The recent crop of big name brands withdrawing ad budget from Google/YouTube follows on from the controversial ANA report in the US last year, which flagged up the very poor levels of transparency in the programmatic advertising industry and the very high levels of mark-up being applied by media buyers.

When Procter & Gamble’s (P&G) chief brand officer Marc Pritchard recently made a speech characterising the current levels of transparency in the advertising supply chain as “murky at best and fraudulent at worst”, he sounded last orders on the outdated practices of many media buyers.

In his address to the IAB’s Annual Leadership Meeting in January, Pritchard told his audience that P&G had “come to its senses” and would no longer continue to invest in a media supply chain that was complicated, non-transparent, inefficient and, potentially, fraudulent. The global superbrand has given its agencies and media suppliers a year’s notice to clean up their acts – or else.

For many, then, the game is up. Fortunately, for those intent on delivering the value, transparency and brand safety that advertisers such as P&G will increasingly demand, there is a ready-made answer in the form of machine learning.

It’s ironic that while much of the media coverage of machine learning to date has positioned the technology as an existential threat to media buying firms and the jobs of those employed by them, in light of Marc Pritchard’s comments, Machine Learning may be the one thing that can actually save the beleaguered industry and restore its reputation as a valued partner to the business sector.

In fact, I would argue that the capabilities of machine learning point the way forward for media buyers on how to deploy their human resources to best effect. Let me explain why.

Rise of the machine – and the human

The use of programmatic technologies within the delivery of ad campaigns over the past few years, has risen drastically. With this use of automation expected to increase within the next year or so, we can anticipate that it won’t be long before its influence crosses paths with the planning of campaigns, whereby machine learning will be able to displace a considerable amount of the manual time and effort involved.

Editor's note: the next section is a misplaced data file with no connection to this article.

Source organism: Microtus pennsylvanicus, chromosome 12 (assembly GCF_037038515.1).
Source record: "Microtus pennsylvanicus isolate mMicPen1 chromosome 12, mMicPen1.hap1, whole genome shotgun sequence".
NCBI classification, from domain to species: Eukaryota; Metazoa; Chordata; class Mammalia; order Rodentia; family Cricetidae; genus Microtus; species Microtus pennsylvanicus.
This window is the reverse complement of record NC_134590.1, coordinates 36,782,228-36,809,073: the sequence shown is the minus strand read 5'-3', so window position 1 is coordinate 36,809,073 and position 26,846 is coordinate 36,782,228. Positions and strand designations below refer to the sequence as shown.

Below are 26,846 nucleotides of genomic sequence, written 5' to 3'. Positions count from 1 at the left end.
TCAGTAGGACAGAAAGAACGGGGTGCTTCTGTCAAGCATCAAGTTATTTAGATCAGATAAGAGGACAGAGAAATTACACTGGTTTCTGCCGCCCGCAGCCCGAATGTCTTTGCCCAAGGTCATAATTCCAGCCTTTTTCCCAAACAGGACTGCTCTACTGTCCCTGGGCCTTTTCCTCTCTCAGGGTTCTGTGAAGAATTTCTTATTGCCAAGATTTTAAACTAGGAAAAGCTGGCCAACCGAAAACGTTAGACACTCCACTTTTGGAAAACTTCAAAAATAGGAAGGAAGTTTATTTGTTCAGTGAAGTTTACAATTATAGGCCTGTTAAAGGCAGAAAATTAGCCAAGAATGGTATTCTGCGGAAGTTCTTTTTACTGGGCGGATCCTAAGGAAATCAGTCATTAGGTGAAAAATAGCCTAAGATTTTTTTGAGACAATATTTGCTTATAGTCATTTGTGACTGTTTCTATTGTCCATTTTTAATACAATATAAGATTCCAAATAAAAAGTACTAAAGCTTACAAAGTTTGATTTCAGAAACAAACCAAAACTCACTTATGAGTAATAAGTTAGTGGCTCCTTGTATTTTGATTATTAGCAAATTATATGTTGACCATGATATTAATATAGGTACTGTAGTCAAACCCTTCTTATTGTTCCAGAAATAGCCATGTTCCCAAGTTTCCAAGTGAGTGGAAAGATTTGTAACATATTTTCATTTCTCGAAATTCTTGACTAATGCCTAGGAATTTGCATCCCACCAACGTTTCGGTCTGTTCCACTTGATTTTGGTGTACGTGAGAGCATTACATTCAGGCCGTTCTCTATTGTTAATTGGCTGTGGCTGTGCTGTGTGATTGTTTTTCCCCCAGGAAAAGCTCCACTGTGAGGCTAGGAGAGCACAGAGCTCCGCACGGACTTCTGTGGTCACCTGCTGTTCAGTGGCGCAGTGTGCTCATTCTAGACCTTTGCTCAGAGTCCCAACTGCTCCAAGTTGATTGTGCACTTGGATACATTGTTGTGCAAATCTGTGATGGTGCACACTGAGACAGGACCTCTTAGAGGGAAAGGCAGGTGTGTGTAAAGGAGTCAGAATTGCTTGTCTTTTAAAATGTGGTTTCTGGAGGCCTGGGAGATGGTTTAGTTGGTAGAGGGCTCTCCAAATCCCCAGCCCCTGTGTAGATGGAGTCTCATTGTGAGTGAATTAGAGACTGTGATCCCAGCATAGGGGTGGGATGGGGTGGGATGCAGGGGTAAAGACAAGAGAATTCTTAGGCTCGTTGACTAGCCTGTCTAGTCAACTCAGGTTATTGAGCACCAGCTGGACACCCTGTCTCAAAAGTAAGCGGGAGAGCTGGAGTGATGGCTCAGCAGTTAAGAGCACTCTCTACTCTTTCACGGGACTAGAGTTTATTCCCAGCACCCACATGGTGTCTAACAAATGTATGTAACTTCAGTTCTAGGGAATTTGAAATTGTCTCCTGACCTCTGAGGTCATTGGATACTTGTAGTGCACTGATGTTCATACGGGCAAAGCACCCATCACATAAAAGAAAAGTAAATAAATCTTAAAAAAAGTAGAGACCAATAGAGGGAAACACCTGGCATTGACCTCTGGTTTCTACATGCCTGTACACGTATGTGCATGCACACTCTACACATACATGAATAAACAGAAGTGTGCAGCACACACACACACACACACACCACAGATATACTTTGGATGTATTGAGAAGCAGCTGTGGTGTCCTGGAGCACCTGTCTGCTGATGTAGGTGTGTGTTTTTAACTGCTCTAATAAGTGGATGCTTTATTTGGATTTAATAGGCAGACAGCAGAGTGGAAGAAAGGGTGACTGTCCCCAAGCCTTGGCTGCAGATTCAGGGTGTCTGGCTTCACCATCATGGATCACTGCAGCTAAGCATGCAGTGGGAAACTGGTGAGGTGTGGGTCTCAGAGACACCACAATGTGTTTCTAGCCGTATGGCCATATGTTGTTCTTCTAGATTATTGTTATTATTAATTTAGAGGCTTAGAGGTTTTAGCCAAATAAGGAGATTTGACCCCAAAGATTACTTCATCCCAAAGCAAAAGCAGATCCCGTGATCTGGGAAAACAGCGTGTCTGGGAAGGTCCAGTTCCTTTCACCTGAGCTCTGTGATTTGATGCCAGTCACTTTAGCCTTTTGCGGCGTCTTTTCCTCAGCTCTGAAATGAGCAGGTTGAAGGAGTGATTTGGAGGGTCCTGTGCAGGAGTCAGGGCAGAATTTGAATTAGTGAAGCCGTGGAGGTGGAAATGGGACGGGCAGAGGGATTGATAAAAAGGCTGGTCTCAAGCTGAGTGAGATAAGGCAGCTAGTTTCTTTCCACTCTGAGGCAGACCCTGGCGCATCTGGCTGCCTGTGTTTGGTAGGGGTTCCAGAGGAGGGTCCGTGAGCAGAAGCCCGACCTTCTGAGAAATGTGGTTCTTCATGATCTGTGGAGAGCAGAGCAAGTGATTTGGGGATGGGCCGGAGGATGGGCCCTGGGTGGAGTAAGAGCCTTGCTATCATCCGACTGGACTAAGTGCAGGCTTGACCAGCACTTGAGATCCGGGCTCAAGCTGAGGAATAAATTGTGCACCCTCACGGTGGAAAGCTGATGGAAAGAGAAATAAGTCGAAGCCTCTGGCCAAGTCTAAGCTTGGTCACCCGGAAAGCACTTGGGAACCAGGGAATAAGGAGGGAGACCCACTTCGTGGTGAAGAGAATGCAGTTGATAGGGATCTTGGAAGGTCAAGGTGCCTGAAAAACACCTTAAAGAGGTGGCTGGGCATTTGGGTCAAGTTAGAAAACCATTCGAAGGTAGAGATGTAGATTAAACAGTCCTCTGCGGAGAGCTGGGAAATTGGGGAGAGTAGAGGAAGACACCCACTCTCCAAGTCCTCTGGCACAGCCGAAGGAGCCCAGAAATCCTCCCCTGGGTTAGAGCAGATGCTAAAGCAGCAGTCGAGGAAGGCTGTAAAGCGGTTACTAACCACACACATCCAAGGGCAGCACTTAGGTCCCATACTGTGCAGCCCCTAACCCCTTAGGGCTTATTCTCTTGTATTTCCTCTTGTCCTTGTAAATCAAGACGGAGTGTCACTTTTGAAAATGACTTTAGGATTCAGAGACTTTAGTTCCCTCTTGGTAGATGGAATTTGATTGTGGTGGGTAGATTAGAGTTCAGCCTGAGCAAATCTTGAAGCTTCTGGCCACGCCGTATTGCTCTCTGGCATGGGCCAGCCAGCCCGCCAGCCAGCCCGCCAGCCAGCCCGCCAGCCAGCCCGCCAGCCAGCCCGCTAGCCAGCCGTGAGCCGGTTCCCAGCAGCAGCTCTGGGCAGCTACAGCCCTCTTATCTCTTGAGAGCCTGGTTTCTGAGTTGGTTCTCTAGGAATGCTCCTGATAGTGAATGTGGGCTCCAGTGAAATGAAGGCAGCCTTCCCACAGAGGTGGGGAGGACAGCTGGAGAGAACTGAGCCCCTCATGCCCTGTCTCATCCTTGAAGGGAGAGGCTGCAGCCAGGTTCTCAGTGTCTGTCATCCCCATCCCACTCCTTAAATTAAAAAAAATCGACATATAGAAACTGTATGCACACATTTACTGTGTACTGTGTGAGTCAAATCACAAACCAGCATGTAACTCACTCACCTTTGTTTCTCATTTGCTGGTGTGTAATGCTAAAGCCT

The reason? No human planning team of any feasible size can ever hope to replicate the capabilities of machine learning, which can quantitatively evaluate millions of individual customer journeys every hour, producing insights into consumer behaviour at a level and depth that’s never previously been attainable. The insights provided allow the machine to automatically identify and target audiences with relevant ads or messaging and deliver these at a frequency tailored to every stage of the consumer’s individual journey. If media buyers are struggling to resource and execute on planning or delivery, therefore, machine learning can help.

However, for the planning and delivery elements to work successfully, it is vital that they are underpinned by a solid foundation of strong supply chain management. We’ve argued before that trusting machines for planning and delivery of online ad campaigns can free up human resources to dedicate to customer experience and data strategy, but, equally, given the current industry emphasis on brand safety, machine learning can also be applied to support the processes and tasks needed to run in brand safe environments.

Only human

Machine learning certainly has a role to play with brand safety, but only providing you have set up a safe environment for the machine to work in. This, in practice, requires manpower. The current generation of media agency managers must decide for themselves where machine learning can be deployed successfully and which elements of service delivery require the human touch and the comprehension and intuition that only human experience can provide.

For example, personalisation of marketing is one area where machine learning can help deliver a finely tuned user in real time. Leveraging multiple data points to iterate creative or landing pages is an effective way to ensure the most relevant and helpful path to purchase.

However, other elements of marketing that should not be automated are the brand story and promise, the vehicle that brand message is delivered in, and the context in which that brand message appears. We know that the art of persuasion is inherently human, and no machine can replicate the emotional level in which we make purchase decisions – that ‘gut feeling’.

The creative or delivery mechanism in which we bring our message to the user must respect their privacy and their sense of security in a non-intrusive way, and the message must be delivered in a context that makes sense so that all elements a brand’s consumer outreach are in perfect accord.

The best way to ensure this is through having a human oversee the emotive aspects of marketing, its creative design, and, crucially, its ultimate placement on media channels that complement the original message. We can rely on machines to help us gather data and make rational decisions, but true persuasive balance is struck when we inject those elements that make us human into the mix and come up with a message that it at once both practical and provocative.

If you are a client of a media agency, like Marc Pritchard of P&G, it’s time to challenge your agencies and vendors to embrace the benefits of machine learning and redeploy human resources to help deliver the brand safety, transparency and value for money you need.